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Bloomsbury USA
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Read an Excerpt

Gangster Warlords

Drug Dollars, Killing Fields, and the New Politics of Latin America

By Ioan Grillo

Bloomsbury Publishing Plc

Copyright © 2015 Ioan Grillo
All rights reserved.
ISBN: 978-1-62040-379-2


This book is about the move from the Cold War to a chain of crime wars soaking Latin America and the Caribbean in blood. But it starts in the United States. Specifically, in a Barnes and Noble bookshop in a mall in El Paso, Texas.

I am sitting in the bookshop café, nursing my third cup of coffee and flicking through a pile of new books. As you do with new books, I am eyeing the photos, skimming the intros, and just feeling and smelling the paper. I am also waiting for a drug trafficker who has spent four decades delivering the products of Mexican gangsters to all corners of the United States.

The man I am waiting for is no criminal warlord controlling a fiefdom in Latin America. He's a white New Yorker with a university education. That is why I want to start the book here. Latin American journalists complain the U.S. side of the equation is never examined. Who are the partners of the cartels wreaking havoc south of the Rio Grande, they ask. Where is the American narco? Here, I found one.

A curious twist of fate led me to this meeting. A fellow Brit was cycling through the southwest United States on an extended holiday. Texas was nice, but he fancied something edgier, so he slipped over the border to Chihuahua, Mexico. Unwittingly, he entered one of the most violent spheres in the Mexican drug war, venturing into small towns to the west of Ciudad Juárez, at the time the world's most murderous city. He didn't do too badly, hanging out in cantinas and raising glasses with shady locals. Until gangsters held him in a house, threatened to cut his head off, and got him to call his wife in England and plead for a ransom payment.

Attacks on wealthy foreigners in Mexico are actually very rare, but there have been sporadic cases, some of them deadly. In this case, the thugs had jumped at an opportunity that fell in their lap. Thankfully, they released the Brit on receipt of the cash, and he made it home unscathed. He kept in contact with one of the people he had met on the border, an older man called Robert. While Robert knew the kidnappers, he apparently wasn't involved. He is the man I am going to meet now, one of the gangsters' U.S. connections.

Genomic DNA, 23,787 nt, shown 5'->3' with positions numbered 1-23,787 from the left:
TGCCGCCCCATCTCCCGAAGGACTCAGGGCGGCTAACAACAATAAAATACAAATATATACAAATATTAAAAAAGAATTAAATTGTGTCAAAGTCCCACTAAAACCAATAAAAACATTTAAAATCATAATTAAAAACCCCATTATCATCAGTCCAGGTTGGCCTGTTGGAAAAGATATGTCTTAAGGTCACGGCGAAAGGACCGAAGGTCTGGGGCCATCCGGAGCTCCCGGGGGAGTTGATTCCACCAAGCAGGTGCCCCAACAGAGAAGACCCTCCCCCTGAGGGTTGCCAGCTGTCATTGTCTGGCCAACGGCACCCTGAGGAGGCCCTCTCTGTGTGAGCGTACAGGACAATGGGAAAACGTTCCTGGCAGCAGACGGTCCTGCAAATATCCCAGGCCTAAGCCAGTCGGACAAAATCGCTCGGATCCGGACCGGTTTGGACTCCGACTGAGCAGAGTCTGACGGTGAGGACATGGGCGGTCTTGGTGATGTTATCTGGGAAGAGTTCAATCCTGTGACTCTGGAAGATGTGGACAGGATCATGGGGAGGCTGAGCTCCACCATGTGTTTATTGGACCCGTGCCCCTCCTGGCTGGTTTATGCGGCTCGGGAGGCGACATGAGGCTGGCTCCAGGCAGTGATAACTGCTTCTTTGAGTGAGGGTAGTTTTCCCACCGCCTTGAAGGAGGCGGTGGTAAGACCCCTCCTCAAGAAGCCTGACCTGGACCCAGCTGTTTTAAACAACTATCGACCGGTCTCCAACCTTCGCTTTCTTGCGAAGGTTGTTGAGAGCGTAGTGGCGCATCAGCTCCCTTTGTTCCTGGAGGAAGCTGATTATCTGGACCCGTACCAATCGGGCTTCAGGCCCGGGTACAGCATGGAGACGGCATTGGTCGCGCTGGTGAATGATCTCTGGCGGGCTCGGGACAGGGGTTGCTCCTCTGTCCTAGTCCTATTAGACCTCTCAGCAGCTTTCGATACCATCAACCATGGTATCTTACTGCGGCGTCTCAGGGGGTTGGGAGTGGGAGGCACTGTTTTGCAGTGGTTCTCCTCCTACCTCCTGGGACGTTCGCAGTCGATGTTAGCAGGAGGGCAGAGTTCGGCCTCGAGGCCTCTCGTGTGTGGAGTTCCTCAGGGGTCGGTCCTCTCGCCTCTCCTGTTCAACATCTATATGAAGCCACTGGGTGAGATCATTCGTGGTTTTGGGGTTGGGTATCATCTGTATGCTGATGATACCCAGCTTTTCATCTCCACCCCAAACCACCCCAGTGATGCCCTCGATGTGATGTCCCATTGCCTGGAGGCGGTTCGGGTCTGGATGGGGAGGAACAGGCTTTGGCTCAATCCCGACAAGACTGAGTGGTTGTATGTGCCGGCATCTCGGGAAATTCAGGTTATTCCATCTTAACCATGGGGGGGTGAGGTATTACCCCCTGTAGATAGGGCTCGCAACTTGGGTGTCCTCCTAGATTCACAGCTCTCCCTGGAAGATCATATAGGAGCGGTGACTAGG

The British cyclist had put us in touch, and I talked to Robert over e-mail and then phone to arrange the get-together. He lives on the Mexican side of the border in one of the Chihuahuan towns. But I told him I didn't want to go there after the kidnapping and suggested we meet in El Paso, a stone's throw from Juárez but one of the safest cities in the United States. In a Barnes and Noble bookshop. Who would hold you up in a Barnes and Noble?

As I finish my beverage, I spy Robert strolling toward me. He probably spotted me first. He is in his sixties, in jeans and a baseball cap, with sun-worn skin and a raspy voice. I get yet more coffee, and we chat. He's good company. Soon we decide we want something stronger and move on to a cowboy-themed bar in the mall where they serve local brews in ridiculous-size glasses. I hear Robert's tale as we sip from the flagons.

It goes back to 1968, when the United States was in the midst of the hippie movement and fighting its hottest Cold War battle in Vietnam; when dictatorships ruled most of Latin America, and a recently martyred Che Guevara inspired guerrillas across the continent. Robert is from upstate New York, but in 1968 he went to university in New Mexico. Here he had the fate of landing a roommate from El Paso who had a cousin in Ciudad Juárez. His roommate told him he could buy marijuana for forty dollars a kilo from his cousin. This lit a fuse in Robert's mind; he knew that back home in New York, this amount sold for three hundred dollars.

The basic business of importing is buying for a dollar and selling for two. But with drugs, Robert realized, he could buy for a dollar and sell for more than seven. And he didn't even need to advertise. This was after the summer of love, and American youngsters were desperate for ganja from wherever they could get it, feeding a mushrooming industry south of the border.

"I was young, I was broke, and I was hungry," Robert says. "Then marijuana came like a blessing ... We scraped our money together for the first load. When it came through, we bought another. Then another."